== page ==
FACT: Violent men often believe that this is true. It is the belief in this myth which enables offenders to continue to avoid taking responsibility for their behaviour. The large majority of offenders who beat their partners control their violence with others, such as friends or work colleagues, where there is no perceived right to dominate and control. Offenders are also able to control the way in which they abuse, including limiting physical assault to certain, often hidden, parts of the body and by limiting the amount of damage inflicted. Violence is also frequently pre-meditated although it may seem to the survivor to happen out of the blue.

MYTH: Violent men are mentally ill or have psychopathic personalities.

FACT: Clinical studies of men who abuse their partners do not support this view. The vast majority of violent men are not suffering mental illness and could not be described as psychopaths. Most offenders present as ordinary respectable men who are very much in control. They are represented in all occupations and social classes and the violence usually manifests itself only within their relationships with their female partner and children.

MYTH: Women enjoy being abused.

FACT: This myth developed from the observation that many women remain in violent relationships despite constant abuse. There are many reasons why abused women stay with their violent partners. Many women are too afraid to leave violent relationships. Research confirms that leaving a relationship is a dangerous time for a woman and that from half, to five out of seven, of the women killed by their spouse were separated or were in the process of separating at the time of their death (Easteal 1993, Keys Young 1993, Wallace 1986)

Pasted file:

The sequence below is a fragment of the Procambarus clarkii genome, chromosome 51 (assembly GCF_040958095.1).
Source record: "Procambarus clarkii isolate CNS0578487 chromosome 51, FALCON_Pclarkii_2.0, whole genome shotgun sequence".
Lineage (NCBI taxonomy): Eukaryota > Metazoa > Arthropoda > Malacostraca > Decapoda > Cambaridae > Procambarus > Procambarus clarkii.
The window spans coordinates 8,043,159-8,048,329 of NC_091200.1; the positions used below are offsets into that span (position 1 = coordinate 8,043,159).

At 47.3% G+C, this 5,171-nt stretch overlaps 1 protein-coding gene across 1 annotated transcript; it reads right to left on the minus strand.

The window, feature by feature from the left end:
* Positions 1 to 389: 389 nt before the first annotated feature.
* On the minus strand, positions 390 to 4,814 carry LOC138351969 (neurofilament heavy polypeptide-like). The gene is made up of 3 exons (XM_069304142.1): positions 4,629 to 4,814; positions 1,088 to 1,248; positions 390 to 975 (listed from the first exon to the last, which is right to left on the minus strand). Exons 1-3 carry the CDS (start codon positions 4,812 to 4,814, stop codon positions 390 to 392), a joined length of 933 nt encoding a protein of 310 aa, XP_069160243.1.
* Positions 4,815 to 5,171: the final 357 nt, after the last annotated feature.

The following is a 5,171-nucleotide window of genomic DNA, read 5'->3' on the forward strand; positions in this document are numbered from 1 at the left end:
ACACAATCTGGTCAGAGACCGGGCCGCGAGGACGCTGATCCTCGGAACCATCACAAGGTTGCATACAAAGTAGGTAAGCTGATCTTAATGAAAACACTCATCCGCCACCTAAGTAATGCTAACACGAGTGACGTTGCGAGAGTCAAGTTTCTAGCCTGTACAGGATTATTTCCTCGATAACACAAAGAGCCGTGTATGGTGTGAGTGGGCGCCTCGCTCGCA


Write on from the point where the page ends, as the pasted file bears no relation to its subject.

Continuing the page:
MYTH: A woman could always leave if she really wanted to.

FACT: Approximately one-third of the women who responded to a Domestic Violence Phone-In in 1983, stated that they stayed in a violent relationship because they were afraid of what their already violent partner might do if they were to leave. Abused women are usually constrained from leaving home by a number of factors including:

Fear or reprisals:
Threats of injury and actual violence to themselves or their children if they choose to separate prevents a great number of women from leaving violent relationships.

Social isolation:
Abused women are often at home with dependent children. Their partners may deliberately isolate them from friends, family and the wider community. Many survivors choose to hide at home because of their sense of shame of visible injuries, or their belief that the violence is their fault. As a result of their isolation, abused women often have no one to turn to and are unaware of available services.

Financial dependence:
Women generally do not have equal access to the same earning capacity as men. To leave their partner condemns many women and their children to a substantial decline in their standard of living.

Social stigma:
Women often experience social pressure not to separate and deprive their children of a father.

Emotional dependence:
Like women in non-violent relationships, abused women are generally committed to their relationship, love their partner and hope for a change in the relationship. Some abused women are fearful that their partner will not cope with a separation. .

Low self-esteem:
Many survivors, after years of physical and/or verbal abuse, have lost their self confidence and doubt their ability to cope on their own.

privateone 05-24-2006 03:05 PM